Why do I have pearly penile papules?

For most people, it’s unsurprising that noticing new lumps and bumps around the genitals will cause concern, with many automatically jumping to the conclusion that they have an STD. However, not all such changes are sexually transmitted: including pearly penile papules, or PPP.

These small white spots are found around the head of the penis – and they are more common than you may think. They can affect men and boys of any age – and will affect approximately 20% of the male population.

As with any unusual changes in the body, it is understandable that many men will be looking to understand the cause of PPP, in order that they can avoid the unsightly bumps in the future. However, a true medical cause is not yet known. While unsightly, pearly penile papules are not harmful or infectious, but we remove many for cosmetic purposes.

There has been a great deal of research conducted into the cause of pearly penile papules, but as yet there are no definitive answers as to why they occur. It was previously thought that age was a factor, as many occurrences happen just after puberty and in males in their 20s. However, the fact that PPP can occur at any stage of life suggests that age is not a cause.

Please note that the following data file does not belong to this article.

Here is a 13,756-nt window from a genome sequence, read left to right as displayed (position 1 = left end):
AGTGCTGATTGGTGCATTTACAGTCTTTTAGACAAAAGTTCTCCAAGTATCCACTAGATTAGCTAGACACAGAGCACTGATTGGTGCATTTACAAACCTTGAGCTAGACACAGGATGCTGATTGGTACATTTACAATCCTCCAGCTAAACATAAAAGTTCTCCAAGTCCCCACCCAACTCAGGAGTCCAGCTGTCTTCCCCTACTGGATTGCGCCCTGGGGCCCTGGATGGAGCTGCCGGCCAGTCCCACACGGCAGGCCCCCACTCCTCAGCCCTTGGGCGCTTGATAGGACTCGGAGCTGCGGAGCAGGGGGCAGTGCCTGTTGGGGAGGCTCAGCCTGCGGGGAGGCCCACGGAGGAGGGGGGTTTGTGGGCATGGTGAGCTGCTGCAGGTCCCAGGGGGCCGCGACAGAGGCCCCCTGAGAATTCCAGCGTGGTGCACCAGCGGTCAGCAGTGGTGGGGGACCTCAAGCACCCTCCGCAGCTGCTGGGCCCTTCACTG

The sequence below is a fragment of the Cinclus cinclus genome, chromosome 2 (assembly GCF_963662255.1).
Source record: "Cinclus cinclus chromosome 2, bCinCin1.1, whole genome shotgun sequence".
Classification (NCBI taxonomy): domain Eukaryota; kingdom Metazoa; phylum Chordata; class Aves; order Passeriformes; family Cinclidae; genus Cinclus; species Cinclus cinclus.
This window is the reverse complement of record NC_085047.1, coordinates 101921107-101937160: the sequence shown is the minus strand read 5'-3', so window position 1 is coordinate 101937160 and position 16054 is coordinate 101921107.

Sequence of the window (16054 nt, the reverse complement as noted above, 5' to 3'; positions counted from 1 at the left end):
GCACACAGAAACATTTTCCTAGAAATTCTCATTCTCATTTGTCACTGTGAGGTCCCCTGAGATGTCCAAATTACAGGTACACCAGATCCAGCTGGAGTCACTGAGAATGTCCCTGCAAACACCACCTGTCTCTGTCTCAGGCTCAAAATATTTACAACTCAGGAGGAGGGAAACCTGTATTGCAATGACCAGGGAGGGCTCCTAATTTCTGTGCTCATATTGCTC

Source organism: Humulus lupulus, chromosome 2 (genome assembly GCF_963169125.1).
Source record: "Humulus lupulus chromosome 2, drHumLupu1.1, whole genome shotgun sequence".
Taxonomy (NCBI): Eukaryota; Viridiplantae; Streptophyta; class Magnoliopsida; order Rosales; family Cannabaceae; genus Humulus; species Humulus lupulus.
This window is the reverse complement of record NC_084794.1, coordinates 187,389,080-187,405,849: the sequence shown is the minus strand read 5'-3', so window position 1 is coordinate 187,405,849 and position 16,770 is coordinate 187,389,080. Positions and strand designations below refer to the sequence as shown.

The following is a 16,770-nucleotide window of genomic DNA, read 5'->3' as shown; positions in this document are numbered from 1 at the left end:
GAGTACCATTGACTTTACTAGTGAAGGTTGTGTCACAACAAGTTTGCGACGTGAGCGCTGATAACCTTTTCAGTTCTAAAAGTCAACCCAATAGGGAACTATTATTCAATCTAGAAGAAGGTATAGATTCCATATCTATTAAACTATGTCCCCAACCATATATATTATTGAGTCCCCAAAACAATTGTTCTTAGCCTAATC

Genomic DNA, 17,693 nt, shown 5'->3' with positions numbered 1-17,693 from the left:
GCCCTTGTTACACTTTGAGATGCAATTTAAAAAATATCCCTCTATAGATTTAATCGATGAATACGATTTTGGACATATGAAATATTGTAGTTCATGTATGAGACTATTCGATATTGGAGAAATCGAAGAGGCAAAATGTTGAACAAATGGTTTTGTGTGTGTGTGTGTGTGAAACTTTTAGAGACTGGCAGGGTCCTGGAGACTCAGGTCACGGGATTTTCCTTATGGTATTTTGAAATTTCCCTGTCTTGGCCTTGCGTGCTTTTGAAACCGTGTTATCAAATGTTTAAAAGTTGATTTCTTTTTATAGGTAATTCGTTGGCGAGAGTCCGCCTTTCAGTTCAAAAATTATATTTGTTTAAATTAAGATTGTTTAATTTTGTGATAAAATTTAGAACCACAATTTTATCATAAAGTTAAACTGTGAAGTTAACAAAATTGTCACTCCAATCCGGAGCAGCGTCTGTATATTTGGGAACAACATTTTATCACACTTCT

Other studies have reported that pearly penile papules are more prevalent in males who are uncircumcised than in males who are circumcised, while another study claimed that prevalence is higher in black men than in white men. Another theory is that pearly penile papules are actually vestigial remnants of the penile spines found in other primates, which are designed to contribute to sexual pleasure.

It has also been suggested that PPP could be the result of engorged sebaceous glands in the skin under the penis, which leads to the formation of cysts.

Whatever the cause, pearly penile papules are certainly not transmitted sexually, and are not a result of poor genital hygiene. While they are harmless, many men will find that they feel better psychologically if they opt for removal.